by Neil Jeffries and Fraser Marr
(Mainstream Publishing, hardback, pounds 14.99)
Bards and Beatles, philosophers and poets have had their say about love down the centuries. Now for a pre-millennium definition with a difference.
Love is making a 400-mile round trip from London to Stalybridge on a foggy, snowswept November night to see Leeds reserves play Oldham. There are but a few hundred similarly smitten/sad souls present and a floodlight failure causes the goalless game to be abandoned. Yet desire is undiminished. Four days later, the travellers meet for the next trek.
The title Love Hurts is well chosen, for this book explores a fine line between devotion and masochism. Written as a pithy diary by Jeffries and illustrated by Marr's photographs, it chronicles the 1996-97 football season in which they clocked up 13,000 miles pursuing their shared passion.
This was a campaign extraordinary for Leeds' terminal ordinariness. As George Graham masterminded a plethora of 0-0 draws, supporters were denied even the relegation battle which would have kept apathy at bay. But failure and frustration are more conducive to good football literature than success, and a lunar landscape of a season is transformed into a rich tapestry.
We are drawn into a world of obsessives. When not watching Leeds or in transit to do so, they spend small fortunes ringing Clubcall, phone each other endlessly to dissect transfer gossip, or page Ceefax. For all their fanaticism - one acquaintance will not buy the new replica shirt because the sponsors' logo contains red (connoting the hated Manchester United) - their allegiance becomes ever more critical.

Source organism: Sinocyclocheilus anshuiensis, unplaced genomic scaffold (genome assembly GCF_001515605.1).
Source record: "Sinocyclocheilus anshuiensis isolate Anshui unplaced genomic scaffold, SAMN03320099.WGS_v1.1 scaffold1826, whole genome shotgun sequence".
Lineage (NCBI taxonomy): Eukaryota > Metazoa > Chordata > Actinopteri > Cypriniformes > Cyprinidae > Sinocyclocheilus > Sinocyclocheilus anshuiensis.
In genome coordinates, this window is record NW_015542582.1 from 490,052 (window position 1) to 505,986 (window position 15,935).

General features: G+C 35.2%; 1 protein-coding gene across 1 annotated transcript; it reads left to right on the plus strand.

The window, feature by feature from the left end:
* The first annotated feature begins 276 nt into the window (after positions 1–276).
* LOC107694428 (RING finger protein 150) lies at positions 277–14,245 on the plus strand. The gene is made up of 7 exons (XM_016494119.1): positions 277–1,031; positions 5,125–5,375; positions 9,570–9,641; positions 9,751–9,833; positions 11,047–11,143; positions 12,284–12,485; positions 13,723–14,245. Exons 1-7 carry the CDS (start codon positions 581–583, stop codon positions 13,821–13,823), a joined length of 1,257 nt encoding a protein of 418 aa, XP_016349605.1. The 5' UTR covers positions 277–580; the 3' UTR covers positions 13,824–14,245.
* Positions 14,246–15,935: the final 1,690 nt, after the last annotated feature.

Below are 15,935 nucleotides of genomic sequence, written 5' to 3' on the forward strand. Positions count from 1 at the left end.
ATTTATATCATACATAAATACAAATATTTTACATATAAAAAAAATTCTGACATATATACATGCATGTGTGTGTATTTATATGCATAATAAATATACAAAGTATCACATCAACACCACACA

Ian Rush is a particular target, the jaded embodiment of Howard Wilkinson's lost plot, though not their pet hate. Jeffries records Marr's aside that Sunderland were ingeniously locating the tallest stand at their new stadium next to the Wear "so they won't lose too many balls when Carlton Palmer plays there".
Wry observations and images pack its pages. Walking to Old Trafford, the pair feel "as welcome as a herpes sore on an archbishop's lip", even with colours hidden. When the papers note that Ian Wright has outscored Graham's entire team despite missing several games, the riposte is that "Leeds haven't played in every match either".
Alongside strands of soap opera and farce, there are also elements of road movie. The "motorways" bit owes less to lazy alliteration than to near-misses with wildlife in the fast lane (not just a badger, but also a swan, a peacock and a low-flying aircraft).
One evening they are still inching along the M6 as the match at Liverpool starts. When they arrive, Graham's men are 3-0 down; being stuck in a traffic jam really was more fun than watching Leeds. Reading about it - and fans of virtually any club should recognise the emotions and humour herein - is even more entertaining.
- Phil ShawReuse content